Child's Play was announced on November 24, 2003 by the authors of Penny Arcade as a challenge to their readership, and as a response to the often negative portrayal of video gamers in the media, most notably a HeraldNet article by Bill France entitled "Violent video games are training children to kill."[3] (He later made an apology in the same column and praised the effort.[4]) It received positive press on many popular weblogs, including Slashdot and received direct endorsement from Wil Wheaton. In less than one month of publicity and operation, the charity raised over $250,000 in cash and toys for the Children's Hospital and Regional Medical Center in Seattle, Washington.[5]

In 2004, the charity was expanded and partnered with children's hospitals in Seattle; Oakland, California; San Diego, California; Houston, Texas and Washington, D.C.[6]

By January 5, 2005, when the final numbers for 2004 were tabulated, the charity had raised over $310,000 ($60,000 more than the previous year), and gained forty corporate sponsors in the process. Among these sponsors were Nintendo, Midway Games, Cerulean Studios, and THQ.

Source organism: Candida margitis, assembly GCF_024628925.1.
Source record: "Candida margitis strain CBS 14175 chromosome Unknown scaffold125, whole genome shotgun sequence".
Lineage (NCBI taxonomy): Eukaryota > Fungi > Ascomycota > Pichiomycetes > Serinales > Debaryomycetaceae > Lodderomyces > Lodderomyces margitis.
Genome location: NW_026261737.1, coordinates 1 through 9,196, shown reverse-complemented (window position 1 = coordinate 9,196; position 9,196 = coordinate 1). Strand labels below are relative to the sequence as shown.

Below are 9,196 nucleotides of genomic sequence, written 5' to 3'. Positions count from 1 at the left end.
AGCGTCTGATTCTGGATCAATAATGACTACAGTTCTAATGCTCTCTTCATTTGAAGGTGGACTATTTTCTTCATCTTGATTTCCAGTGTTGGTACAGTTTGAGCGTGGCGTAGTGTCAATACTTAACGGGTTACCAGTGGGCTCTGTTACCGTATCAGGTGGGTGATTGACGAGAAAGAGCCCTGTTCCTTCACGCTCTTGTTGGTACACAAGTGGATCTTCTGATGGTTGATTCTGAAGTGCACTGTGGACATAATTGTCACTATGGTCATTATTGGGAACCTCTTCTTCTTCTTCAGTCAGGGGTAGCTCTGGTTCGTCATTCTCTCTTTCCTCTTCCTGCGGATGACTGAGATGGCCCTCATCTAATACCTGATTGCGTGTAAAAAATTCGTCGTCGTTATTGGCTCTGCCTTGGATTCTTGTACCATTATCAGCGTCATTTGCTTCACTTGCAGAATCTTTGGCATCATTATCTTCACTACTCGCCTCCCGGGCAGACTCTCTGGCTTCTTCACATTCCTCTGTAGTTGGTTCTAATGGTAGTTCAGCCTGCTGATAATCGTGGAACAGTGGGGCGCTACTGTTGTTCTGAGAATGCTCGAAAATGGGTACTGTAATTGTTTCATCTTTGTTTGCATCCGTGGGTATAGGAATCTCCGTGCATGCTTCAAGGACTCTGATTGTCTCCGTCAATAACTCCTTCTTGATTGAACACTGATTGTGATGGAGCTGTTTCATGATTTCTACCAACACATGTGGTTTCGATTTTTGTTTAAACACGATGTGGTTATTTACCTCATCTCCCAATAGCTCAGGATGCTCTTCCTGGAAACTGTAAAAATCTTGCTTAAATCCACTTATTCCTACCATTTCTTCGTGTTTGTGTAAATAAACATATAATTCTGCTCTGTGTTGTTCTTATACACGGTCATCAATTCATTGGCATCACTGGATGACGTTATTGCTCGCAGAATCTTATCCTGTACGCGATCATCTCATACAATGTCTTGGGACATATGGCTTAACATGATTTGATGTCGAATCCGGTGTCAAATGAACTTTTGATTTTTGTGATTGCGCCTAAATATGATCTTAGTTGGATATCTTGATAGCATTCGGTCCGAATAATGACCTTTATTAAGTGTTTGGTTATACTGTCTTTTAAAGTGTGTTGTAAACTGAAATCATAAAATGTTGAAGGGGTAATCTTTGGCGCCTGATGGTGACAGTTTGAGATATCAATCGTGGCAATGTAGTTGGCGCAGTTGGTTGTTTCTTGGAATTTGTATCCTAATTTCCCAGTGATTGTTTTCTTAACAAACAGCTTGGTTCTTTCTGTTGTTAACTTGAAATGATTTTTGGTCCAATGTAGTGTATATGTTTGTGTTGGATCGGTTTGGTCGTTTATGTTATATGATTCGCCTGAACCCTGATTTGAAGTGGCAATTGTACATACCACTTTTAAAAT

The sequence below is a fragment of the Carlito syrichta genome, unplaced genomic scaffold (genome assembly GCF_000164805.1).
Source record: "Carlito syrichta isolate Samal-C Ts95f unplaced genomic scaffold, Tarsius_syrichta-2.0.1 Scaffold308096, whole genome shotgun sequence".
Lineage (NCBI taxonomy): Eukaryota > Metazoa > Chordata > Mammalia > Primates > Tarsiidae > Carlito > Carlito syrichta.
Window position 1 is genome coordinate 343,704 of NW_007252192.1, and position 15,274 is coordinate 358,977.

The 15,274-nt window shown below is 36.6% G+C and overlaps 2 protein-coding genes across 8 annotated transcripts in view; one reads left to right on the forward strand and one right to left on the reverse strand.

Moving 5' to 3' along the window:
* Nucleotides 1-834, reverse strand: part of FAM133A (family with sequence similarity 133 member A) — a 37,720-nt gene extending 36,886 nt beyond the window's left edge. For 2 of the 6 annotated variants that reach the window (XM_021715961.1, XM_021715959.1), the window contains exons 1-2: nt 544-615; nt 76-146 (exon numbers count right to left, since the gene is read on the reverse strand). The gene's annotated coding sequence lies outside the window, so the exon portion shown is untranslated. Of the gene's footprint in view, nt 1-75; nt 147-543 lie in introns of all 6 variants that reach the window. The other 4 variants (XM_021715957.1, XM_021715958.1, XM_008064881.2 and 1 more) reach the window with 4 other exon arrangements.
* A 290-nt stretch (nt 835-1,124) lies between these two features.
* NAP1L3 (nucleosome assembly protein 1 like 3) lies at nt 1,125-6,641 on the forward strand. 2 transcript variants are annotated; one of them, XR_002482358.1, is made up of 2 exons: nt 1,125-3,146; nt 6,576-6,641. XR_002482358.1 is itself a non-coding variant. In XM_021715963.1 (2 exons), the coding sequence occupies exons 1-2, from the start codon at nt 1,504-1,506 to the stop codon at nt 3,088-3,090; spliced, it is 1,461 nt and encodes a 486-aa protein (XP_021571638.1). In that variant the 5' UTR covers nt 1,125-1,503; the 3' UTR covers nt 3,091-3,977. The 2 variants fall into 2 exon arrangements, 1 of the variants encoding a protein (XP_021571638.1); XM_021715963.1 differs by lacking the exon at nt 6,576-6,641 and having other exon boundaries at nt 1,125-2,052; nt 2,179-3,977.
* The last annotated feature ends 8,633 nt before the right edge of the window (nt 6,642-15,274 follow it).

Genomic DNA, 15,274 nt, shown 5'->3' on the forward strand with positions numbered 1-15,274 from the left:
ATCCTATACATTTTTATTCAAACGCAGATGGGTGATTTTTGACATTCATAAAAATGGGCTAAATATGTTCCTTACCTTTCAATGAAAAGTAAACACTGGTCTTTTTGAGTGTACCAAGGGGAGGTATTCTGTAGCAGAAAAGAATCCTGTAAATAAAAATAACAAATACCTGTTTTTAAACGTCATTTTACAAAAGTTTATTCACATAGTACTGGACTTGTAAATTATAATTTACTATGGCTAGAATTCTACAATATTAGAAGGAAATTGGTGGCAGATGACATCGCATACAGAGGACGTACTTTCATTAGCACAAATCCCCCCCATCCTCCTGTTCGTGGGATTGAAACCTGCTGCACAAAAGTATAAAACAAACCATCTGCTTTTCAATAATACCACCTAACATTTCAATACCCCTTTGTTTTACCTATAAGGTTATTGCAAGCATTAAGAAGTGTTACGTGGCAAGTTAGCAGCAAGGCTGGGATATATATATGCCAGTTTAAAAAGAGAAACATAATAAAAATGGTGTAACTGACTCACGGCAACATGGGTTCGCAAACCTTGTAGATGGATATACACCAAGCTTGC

In 2005, the charity was again expanded to partner with an additional seven children's hospitals across the United States, as well as children's hospitals in Toronto and Halifax, Nova Scotia, Canada. It is also partnered with Alder Hey Children's Hospital in Liverpool, England. At the time when they stopped accepting donations, the community had raised $605,000.[7] There was an auction to appear in a Penny Arcade comic strip at the 2005 Child's Play Charity Dinner. The winning bid of $20,000 was placed by Christian Boggs.[8][9] Mr. Boggs also placed the winning bid on an original pencil sketch of the PAX 2005 program cover on eBay. 100% of the profits went to the American Red Cross.